This article was a front-page feature on Medium.
Have you ever wondered whether your arm actually belongs to you? I’d bet most people answer with a resounding “no”—because who would ask themselves such a question? But believe it or not, body ownership is something people take for granted far too often.
With many perceptual and cognitive functions, the brain operates outside conscious awareness. Minds don’t need to be burdened with or use working memory capacity on processes that work perfectly well unconsciously. And body and limb ownership is exactly one of those unconscious processes. Considering whether our arm belongs to us isn’t something we need to do—except when that process has a problem.
In typical everyday life, most of us experience an inner self inside our bodies (an intuition not unlike what many religions describe as a “soul”). Although it’s scientifically implausible for an immaterial self to exist separate from a biological body, it is difficult to shake this natural intuition. But when the experience of self versus body goes awry, the oddity of it all is in full view.
Out-of-body experiences are characterized by a person feeling as though they are seeing their own body from the outside, e.g., from the ceiling looking down or from across the room. They experience their inner self as projected out of their bodies and flung across space. These experiences have occurred in a range of neurological and psychiatric patients, but around 10% of healthy people have also reported such encounters once or twice in their lifetime.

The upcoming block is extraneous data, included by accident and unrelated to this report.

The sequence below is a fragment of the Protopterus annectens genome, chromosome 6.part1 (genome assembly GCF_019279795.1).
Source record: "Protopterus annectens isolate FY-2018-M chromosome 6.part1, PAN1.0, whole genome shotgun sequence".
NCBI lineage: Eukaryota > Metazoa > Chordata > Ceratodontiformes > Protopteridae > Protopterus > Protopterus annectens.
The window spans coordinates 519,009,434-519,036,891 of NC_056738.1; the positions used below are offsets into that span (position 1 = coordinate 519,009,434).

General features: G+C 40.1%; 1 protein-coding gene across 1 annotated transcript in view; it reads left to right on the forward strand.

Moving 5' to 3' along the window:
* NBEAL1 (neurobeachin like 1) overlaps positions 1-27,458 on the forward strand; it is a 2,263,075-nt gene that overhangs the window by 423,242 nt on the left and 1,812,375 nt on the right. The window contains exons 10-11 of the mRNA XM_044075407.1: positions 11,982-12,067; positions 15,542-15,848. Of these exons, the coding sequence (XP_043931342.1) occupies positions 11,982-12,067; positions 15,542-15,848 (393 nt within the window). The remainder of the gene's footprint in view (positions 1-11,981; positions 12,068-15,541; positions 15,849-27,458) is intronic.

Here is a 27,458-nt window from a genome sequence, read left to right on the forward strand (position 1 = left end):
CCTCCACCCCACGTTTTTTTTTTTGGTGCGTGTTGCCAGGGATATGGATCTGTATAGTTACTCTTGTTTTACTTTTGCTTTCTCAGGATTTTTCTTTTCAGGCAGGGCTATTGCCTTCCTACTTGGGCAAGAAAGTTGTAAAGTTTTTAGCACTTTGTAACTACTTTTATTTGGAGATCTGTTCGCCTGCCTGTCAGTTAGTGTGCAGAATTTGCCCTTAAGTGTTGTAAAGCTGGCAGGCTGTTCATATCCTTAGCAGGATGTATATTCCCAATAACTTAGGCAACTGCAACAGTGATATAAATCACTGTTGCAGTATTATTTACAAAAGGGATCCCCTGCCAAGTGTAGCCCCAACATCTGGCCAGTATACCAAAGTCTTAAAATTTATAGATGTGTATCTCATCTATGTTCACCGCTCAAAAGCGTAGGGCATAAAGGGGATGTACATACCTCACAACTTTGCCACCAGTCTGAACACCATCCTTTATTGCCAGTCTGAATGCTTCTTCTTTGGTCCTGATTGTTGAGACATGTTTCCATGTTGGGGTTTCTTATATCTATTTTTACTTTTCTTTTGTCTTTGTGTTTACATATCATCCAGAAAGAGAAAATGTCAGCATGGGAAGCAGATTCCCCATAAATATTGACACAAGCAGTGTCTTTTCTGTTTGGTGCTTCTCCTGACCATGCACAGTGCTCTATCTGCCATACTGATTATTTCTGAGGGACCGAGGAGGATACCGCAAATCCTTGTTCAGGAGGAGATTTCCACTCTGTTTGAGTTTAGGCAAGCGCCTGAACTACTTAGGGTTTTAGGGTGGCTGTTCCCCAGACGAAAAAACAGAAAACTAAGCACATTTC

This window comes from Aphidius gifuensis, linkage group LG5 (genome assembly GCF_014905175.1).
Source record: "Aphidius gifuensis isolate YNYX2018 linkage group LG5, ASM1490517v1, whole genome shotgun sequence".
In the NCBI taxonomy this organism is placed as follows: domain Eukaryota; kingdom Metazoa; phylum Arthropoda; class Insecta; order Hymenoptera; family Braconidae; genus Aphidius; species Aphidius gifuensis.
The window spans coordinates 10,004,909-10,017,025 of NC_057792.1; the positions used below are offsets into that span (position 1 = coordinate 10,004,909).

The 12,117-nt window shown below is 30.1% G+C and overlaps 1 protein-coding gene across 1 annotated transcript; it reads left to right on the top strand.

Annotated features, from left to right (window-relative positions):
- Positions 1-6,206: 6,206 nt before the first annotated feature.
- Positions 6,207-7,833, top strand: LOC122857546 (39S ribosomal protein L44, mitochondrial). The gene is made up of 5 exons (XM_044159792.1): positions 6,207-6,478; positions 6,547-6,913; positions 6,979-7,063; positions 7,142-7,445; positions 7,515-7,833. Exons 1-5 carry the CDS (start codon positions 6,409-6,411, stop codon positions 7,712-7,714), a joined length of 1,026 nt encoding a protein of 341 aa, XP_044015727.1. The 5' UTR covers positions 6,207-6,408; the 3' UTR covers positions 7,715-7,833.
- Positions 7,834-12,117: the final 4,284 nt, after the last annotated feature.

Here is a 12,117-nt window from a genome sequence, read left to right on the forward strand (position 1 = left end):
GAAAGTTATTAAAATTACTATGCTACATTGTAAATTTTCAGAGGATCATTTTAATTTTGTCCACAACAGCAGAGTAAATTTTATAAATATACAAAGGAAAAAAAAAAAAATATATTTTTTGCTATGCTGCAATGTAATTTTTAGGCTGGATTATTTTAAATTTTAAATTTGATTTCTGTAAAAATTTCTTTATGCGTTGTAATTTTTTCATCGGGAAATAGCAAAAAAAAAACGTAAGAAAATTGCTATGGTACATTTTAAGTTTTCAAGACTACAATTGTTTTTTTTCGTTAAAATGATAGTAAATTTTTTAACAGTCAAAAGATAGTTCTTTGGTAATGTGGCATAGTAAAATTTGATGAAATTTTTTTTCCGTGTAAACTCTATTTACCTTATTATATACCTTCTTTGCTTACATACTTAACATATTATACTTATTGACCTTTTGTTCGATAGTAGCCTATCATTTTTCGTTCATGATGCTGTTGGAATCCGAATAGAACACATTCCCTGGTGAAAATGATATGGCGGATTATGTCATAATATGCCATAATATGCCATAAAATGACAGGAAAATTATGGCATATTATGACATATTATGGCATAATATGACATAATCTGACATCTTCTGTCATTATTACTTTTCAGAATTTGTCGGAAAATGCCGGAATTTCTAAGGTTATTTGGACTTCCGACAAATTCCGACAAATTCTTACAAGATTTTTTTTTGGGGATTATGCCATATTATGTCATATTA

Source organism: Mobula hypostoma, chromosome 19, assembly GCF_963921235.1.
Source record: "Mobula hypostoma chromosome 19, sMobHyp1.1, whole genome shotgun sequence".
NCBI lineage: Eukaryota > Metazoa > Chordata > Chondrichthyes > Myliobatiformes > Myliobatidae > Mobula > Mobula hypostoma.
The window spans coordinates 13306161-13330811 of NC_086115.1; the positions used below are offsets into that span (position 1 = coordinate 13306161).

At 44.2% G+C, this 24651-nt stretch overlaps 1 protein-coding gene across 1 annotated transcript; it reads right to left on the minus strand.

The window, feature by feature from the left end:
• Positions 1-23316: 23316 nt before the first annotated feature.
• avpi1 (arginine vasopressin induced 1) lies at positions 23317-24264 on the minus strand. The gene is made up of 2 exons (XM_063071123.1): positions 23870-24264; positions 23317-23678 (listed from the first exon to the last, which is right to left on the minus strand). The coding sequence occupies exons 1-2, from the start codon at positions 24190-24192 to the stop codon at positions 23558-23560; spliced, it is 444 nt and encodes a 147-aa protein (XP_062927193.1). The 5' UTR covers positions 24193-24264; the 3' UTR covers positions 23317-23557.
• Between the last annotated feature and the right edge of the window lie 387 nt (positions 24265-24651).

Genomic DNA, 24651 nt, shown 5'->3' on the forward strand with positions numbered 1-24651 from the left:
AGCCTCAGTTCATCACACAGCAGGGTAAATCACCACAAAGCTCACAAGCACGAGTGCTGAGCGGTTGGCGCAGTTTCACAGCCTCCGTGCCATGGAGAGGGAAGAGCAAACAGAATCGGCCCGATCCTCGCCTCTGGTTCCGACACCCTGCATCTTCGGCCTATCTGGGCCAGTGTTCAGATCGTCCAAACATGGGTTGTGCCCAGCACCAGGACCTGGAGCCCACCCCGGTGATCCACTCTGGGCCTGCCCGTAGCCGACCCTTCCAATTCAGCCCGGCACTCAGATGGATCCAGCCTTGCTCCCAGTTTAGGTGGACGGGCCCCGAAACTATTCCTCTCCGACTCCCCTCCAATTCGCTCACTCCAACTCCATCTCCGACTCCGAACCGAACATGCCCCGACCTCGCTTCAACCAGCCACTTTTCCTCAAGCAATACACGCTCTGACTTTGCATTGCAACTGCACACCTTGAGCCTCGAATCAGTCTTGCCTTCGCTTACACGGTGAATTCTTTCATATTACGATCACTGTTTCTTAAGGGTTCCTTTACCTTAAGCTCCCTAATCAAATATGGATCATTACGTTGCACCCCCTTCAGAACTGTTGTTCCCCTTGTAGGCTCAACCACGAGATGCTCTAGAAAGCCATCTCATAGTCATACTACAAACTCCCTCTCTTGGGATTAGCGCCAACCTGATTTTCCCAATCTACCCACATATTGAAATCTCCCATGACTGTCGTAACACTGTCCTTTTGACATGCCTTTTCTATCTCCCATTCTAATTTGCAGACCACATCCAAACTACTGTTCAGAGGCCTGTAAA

Strange vestibular (balance and spatial orientation) sensations are common during out-of-body experiences and include a feeling of floating or flying in space separate from the body. Under normal circumstances, our senses are fully integrated, creating a coherent perception of our body in the world. But when vestibular sensations fail to integrate with visual sensations, this creates a conflict between how we perceive our body in space and how we perceive the outside world. Add in conflicts between proprioceptive (body position) and tactile (touch) senses, and our sense of our own body can be so confused it produces an out-of-body experience.
These conflicts between senses can be caused by sudden disruptions of the temporoparietal junction (TPJ) in the brain, which can occur during a struggle to remain conscious. The TPJ is known to be involved in exactly the kinds of integrated sensations that give a unified sense of self and body. In fact, if what’s going on in the TPJ is temporarily interrupted with transcranial magnetic stimulation—or when virtual reality causes a conflict between senses—how someone experiences their body becomes warped, and they’ll potentially feel something resembling an out-of-body experience.